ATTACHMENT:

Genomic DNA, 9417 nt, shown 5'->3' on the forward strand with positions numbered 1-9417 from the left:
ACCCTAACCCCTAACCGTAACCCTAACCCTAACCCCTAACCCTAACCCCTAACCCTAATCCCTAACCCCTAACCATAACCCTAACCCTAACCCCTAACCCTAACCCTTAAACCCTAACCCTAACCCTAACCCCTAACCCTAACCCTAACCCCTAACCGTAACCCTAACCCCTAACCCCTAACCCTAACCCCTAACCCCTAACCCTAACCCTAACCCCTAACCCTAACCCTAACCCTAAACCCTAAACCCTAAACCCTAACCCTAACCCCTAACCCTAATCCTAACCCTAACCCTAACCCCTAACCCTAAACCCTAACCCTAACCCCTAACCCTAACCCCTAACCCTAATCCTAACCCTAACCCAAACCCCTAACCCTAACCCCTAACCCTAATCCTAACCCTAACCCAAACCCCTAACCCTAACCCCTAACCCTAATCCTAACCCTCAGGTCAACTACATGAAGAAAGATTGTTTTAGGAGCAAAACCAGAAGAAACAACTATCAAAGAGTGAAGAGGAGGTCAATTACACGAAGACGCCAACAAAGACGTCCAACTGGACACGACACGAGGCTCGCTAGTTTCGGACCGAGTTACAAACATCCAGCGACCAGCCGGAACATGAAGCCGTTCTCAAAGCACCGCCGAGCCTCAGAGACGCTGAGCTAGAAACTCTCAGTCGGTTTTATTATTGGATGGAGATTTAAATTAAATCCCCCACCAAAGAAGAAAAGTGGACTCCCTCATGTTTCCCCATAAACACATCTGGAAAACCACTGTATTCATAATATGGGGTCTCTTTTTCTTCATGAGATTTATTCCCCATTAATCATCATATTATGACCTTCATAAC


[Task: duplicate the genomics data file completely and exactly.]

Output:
Genomic DNA, 9417 nt, shown 5'->3' on the forward strand with positions numbered 1-9417 from the left:
ACCCTAACCCCTAACCGTAACCCTAACCCTAACCCCTAACCCTAACCCCTAACCCTAATCCCTAACCCCTAACCATAACCCTAACCCTAACCCCTAACCCTAACCCTTAAACCCTAACCCTAACCCTAACCCCTAACCCTAACCCTAACCCCTAACCGTAACCCTAACCCCTAACCCCTAACCCTAACCCCTAACCCCTAACCCTAACCCTAACCCCTAACCCTAACCCTAACCCTAAACCCTAAACCCTAAACCCTAACCCTAACCCCTAACCCTAATCCTAACCCTAACCCTAACCCCTAACCCTAAACCCTAACCCTAACCCCTAACCCTAACCCCTAACCCTAATCCTAACCCTAACCCAAACCCCTAACCCTAACCCCTAACCCTAATCCTAACCCTAACCCAAACCCCTAACCCTAACCCCTAACCCTAATCCTAACCCTCAGGTCAACTACATGAAGAAAGATTGTTTTAGGAGCAAAACCAGAAGAAACAACTATCAAAGAGTGAAGAGGAGGTCAATTACACGAAGACGCCAACAAAGACGTCCAACTGGACACGACACGAGGCTCGCTAGTTTCGGACCGAGTTACAAACATCCAGCGACCAGCCGGAACATGAAGCCGTTCTCAAAGCACCGCCGAGCCTCAGAGACGCTGAGCTAGAAACTCTCAGTCGGTTTTATTATTGGATGGAGATTTAAATTAAATCCCCCACCAAAGAAGAAAAGTGGACTCCCTCATGTTTCCCCATAAACACATCTGGAAAACCACTGTATTCATAATATGGGGTCTCTTTTTCTTCATGAGATTTATTCCCCATTAATCATCATATTATGACCTTCATAAC